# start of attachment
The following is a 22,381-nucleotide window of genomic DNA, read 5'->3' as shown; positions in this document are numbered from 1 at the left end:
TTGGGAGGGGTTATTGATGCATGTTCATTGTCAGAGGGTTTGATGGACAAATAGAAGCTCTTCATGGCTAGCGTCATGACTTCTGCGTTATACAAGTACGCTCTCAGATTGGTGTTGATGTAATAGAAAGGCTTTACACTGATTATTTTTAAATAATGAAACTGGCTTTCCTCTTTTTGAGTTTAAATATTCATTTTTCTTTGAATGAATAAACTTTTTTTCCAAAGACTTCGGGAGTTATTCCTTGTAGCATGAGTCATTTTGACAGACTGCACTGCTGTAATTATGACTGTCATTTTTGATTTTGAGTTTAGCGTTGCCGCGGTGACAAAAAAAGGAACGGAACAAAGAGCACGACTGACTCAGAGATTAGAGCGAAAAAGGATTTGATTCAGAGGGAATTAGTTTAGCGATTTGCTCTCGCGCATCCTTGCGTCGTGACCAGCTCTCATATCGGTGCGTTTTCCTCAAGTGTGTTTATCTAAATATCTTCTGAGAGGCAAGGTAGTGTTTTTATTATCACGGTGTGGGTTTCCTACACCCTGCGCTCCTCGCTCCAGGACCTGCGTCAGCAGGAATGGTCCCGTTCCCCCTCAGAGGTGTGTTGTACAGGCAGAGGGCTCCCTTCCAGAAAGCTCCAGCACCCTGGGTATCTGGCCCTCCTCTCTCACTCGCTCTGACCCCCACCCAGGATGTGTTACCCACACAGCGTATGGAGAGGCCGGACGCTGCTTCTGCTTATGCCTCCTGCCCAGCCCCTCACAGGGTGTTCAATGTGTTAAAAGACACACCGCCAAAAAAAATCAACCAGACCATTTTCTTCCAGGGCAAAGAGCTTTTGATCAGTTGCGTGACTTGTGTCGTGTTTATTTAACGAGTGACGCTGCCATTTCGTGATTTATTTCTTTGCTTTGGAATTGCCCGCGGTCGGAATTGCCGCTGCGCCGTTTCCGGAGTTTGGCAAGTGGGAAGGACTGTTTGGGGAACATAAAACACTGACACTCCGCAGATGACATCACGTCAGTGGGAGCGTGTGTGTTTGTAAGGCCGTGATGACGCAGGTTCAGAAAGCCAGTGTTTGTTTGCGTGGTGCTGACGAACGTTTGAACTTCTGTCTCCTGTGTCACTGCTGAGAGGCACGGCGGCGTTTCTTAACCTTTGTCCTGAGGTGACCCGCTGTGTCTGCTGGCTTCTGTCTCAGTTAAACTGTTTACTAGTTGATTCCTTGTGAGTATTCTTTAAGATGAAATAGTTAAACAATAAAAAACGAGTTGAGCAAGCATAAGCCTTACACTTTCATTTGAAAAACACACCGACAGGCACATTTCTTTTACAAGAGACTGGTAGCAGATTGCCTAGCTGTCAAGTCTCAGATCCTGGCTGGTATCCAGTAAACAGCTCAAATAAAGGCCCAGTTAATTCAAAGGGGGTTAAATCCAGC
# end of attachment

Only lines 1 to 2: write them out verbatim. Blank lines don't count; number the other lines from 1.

The following is a 22,381-nucleotide window of genomic DNA, read 5'->3' as shown; positions in this document are numbered from 1 at the left end:
TTGGGAGGGGTTATTGATGCATGTTCATTGTCAGAGGGTTTGATGGACAAATAGAAGCTCTTCATGGCTAGCGTCATGACTTCTGCGTTATACAAGTACGCTCTCAGATTGGTGTTGATGTAATAGAAAGGCTTTACACTGATTATTTTTAAATAATGAAACTGGCTTTCCTCTTTTTGAGTTTAAATATTCATTTTTCTTTGAATGAATAAACTTTTTTTCCAAAGACTTCGGGAGTTATTCCTTGTAGCATGAGTCATTTTGACAGACTGCACTGCTGTAATTATGACTGTCATTTTTGATTTTGAGTTTAGCGTTGCCGCGGTGACAAAAAAAGGAACGGAACAAAGAGCACGACTGACTCAGAGATTAGAGCGAAAAAGGATTTGATTCAGAGGGAATTAGTTTAGCGATTTGCTCTCGCGCATCCTTGCGTCGTGACCAGCTCTCATATCGGTGCGTTTTCCTCAAGTGTGTTTATCTAAATATCTTCTGAGAGGCAAGGTAGTGTTTTTATTATCACGGTGTGGGTTTCCTACACCCTGCGCTCCTCGCTCCAGGACCTGCGTCAGCAGGAATGGTCCCGTTCCCCCTCAGAGGTGTGTTGTACAGGCAGAGGGCTCCCTTCCAGAAAGCTCCAGCACCCTGGGTATCTGGCCCTCCTCTCTCACTCGCTCTGACCCCCACCCAGGATGTGTTACCCACACAGCGTATGGAGAGGCCGGACGCTGCTTCTGCTTATGCCTCCTGCCCAGCCCCTCACAGGGTGTTCAATGTGTTAAAAGACACACCGCCAAAAAAAATCAACCAGACCATTTTCTTCCAGGGCAAAGAGCTTTTGATCAGTTGCGTGACTTGTGTCGTGTTTATTTAACGAGTGACGCTGCCATTTCGTGATTTATTTCTTTGCTTTGGAATTGCCCGCGGTCGGAATTGCCGCTGCGCCGTTTCCGGAGTTTGGCAAGTGGGAAGGACTGTTTGGGGAACATAAAACACTGACACTCCGCAGATGACATCACGTCAGTGGGAGCGTGTGTGTTTGTAAGGCCGTGATGACGCAGGTTCAGAAAGCCAGTGTTTGTTTGCGTGGTGCTGACGAACGTTTGAACTTCTGTCTCCTGTGTCACTGCTGAGAGGCACGGCGGCGTTTCTTAACCTTTGTCCTGAGGTGACCCGCTGTGTCTGCTGGCTTCTGTCTCAGTTAAACTGTTTACTAGTTGATTCCTTGTGAGTATTCTTTAAGATGAAATAGTTAAACAATAAAAAACGAGTTGAGCAAGCATAAGCCTTACACTTTCATTTGAAAAACACACCGACAGGCACATTTCTTTTACAAGAGACTGGTAGCAGATTGCCTAGCTGTCAAGTCTCAGATCCTGGCTGGTATCCAGTAAACAGCTCAAATAAAGGCCCAGTTAATTCAAAGGGGGTTAAATCCAGC